Gaskell House Blogs

Frances Hodgson Burnett – back in Manchester!

3rd March 2022
in blog, Literature, People

We have been incredibly lucky at the House that Ann Thwaite, the biographer of Frances Hodgson Burnett, has donated her collection of FHB books to us. Do watch this space and follow our plans for celebrating such an amazing donation!

I wrote about Frances Hodgson Burnett in our series of blogs about Manchester women writers – she was the first writer I visited – but left her story in 1865, when as a sixteen year old, she went to America with her family to join her Uncle William, who was living in Knoxsville, Tennessee. Ann’s lovely donation has made me find out more about her, to see if she continued to have links with Manchester throughout the rest of her life.

Amazingly, over her lifetime Frances Hodgson Burnett crossed the Atlantic Ocean between the UK and USA thirty three times, and her letters evidence a large and lifelong correspondence with friends in Manchester! Her first trip back was in 1872, when she stayed in England from August until the spring of 1873, and much of this time was spent in Manchester with the Hadfield family. I didn’t mention the Hadfields in my first blog – error! Henry Hadfield and his family were neighbours of the Hodgsons when they were living in Islington Square. He was a drawing master at the Mechanics Institute for nearly fifty years and ‘a well known drawing master and painter‘ according to his 1887 obituary. Henry’s daughters – Sarah, Jane and Alice – ran a school at 19 Islington Square, a Select Seminary for Young Ladies and Gentlemen, which Frances attended. The quote in the first blog ‘Her powers as a storyteller were early developed and at school the children would stand spellbound around her while she improvised for their amusement some story of wonder and adventure’ is from one of the Hadfield sisters. On New Years Day 1873, Frances Hodgson – not yet married to Swan Burnett! – is staying with Henry Hadfield’s sister-in-law at her house, Clifton Hall. Ann Thwaite suggests that her first successful novel That Lass O’ Lowrie’s was born out of this trip, and also that her interest in dialect, which she uses to great effect in the novel, was stimulated by William Gaskell’s Lectures on Manchester Dialect, published at the back of Mary Barton.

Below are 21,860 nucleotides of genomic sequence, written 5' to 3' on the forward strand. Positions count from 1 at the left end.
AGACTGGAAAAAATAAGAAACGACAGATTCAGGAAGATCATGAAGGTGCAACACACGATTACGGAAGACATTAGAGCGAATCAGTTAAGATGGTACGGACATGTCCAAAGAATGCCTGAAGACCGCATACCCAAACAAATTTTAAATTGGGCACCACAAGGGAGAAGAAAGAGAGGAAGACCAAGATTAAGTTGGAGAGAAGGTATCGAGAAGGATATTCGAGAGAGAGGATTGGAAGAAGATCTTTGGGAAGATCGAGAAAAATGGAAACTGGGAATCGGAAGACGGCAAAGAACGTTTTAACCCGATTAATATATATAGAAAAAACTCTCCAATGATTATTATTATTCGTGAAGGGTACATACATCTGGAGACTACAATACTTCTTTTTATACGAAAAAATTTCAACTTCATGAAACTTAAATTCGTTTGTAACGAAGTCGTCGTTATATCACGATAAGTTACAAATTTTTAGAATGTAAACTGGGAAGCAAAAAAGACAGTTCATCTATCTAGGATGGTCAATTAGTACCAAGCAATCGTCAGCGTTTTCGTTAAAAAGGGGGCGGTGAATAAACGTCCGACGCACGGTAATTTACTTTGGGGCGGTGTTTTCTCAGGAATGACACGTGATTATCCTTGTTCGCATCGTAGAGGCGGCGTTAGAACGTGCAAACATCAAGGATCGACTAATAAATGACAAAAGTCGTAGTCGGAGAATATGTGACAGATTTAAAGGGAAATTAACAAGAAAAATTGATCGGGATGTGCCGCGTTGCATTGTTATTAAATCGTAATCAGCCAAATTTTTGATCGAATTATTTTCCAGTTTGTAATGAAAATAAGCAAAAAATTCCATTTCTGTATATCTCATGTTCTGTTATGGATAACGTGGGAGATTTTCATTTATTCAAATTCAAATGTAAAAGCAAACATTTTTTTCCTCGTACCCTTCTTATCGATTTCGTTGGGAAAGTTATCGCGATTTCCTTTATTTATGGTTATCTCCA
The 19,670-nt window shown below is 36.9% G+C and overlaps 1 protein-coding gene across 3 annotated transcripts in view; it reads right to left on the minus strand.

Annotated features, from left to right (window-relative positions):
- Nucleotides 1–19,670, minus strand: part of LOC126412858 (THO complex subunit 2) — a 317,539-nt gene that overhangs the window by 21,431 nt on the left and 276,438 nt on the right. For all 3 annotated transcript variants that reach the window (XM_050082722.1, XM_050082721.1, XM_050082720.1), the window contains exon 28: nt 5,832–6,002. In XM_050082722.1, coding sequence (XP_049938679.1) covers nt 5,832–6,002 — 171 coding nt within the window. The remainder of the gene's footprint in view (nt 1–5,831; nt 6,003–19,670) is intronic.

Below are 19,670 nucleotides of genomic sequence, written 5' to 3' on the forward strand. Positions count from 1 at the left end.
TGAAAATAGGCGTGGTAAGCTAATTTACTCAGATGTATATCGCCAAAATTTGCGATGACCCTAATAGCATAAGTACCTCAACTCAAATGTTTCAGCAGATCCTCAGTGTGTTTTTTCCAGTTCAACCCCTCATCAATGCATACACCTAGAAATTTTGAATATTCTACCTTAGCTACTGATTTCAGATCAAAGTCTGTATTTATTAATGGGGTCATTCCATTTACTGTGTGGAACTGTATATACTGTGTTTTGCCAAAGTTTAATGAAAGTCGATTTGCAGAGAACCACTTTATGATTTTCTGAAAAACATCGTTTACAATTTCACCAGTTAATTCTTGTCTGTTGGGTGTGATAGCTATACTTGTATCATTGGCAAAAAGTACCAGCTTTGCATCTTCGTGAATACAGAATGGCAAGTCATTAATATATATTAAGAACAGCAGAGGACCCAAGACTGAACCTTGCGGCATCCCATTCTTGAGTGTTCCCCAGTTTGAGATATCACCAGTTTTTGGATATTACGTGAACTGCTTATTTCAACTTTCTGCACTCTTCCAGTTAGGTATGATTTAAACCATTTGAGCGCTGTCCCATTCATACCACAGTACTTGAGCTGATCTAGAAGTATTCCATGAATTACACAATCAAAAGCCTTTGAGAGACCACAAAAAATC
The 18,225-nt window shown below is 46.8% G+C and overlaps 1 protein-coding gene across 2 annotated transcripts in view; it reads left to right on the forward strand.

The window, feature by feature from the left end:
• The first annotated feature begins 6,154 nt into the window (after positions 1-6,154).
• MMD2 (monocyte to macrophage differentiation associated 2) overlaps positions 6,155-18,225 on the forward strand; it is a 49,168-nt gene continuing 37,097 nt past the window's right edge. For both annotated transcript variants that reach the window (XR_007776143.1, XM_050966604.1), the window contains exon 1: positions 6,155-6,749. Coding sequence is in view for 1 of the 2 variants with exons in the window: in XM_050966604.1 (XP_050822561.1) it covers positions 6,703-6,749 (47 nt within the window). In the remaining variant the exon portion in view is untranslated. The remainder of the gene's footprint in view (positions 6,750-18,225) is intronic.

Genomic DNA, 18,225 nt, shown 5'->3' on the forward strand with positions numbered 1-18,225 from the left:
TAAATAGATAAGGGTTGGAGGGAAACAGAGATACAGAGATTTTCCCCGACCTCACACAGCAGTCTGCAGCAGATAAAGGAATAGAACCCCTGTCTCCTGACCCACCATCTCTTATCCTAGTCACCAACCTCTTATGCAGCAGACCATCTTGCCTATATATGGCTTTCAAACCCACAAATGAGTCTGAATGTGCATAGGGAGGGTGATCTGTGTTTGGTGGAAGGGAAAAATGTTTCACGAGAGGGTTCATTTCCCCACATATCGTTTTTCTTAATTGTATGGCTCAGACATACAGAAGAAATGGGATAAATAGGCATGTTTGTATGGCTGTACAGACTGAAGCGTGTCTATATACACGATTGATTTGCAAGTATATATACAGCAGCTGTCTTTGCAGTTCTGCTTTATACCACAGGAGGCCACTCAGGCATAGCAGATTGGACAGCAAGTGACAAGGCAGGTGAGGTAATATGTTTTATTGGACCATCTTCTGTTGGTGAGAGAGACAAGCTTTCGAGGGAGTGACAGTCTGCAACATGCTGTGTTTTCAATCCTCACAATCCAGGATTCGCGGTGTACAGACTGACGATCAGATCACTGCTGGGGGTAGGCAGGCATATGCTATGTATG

She continued to visit Manchester to see friends and family. In 1888, she was a guest of honour at a reception given by the Manchester Arts Club, which was fulsome in its praise. Both That Lass O’ Lowrie’s and Little Lord Fauntleroy are ‘distinguished by a broad humanity.’ Mrs Burnett has ‘conferred by her genius and her various works, honour upon Manchester.‘ Little Lord Fauntleroy ‘has done an immense amount of good in raising the character of human nature throughout the English speaking race.’

As an interesting link with Elizabeth Gaskell, Frances Hodgson Burnett knew the writer Hamilton Aide, who also knew Gaskell. Our blog traces the friendship between Gaskell and Hamilton Aide, who seems to be rather like Charles Eliot Norton, someone who knew everyone! Indeed, at Hamilton Aide’s funeral, Henry James mused on the immense number of persons one had always known him to know – including Elizabeth Gaskell and Frances Hodgson Burnett!

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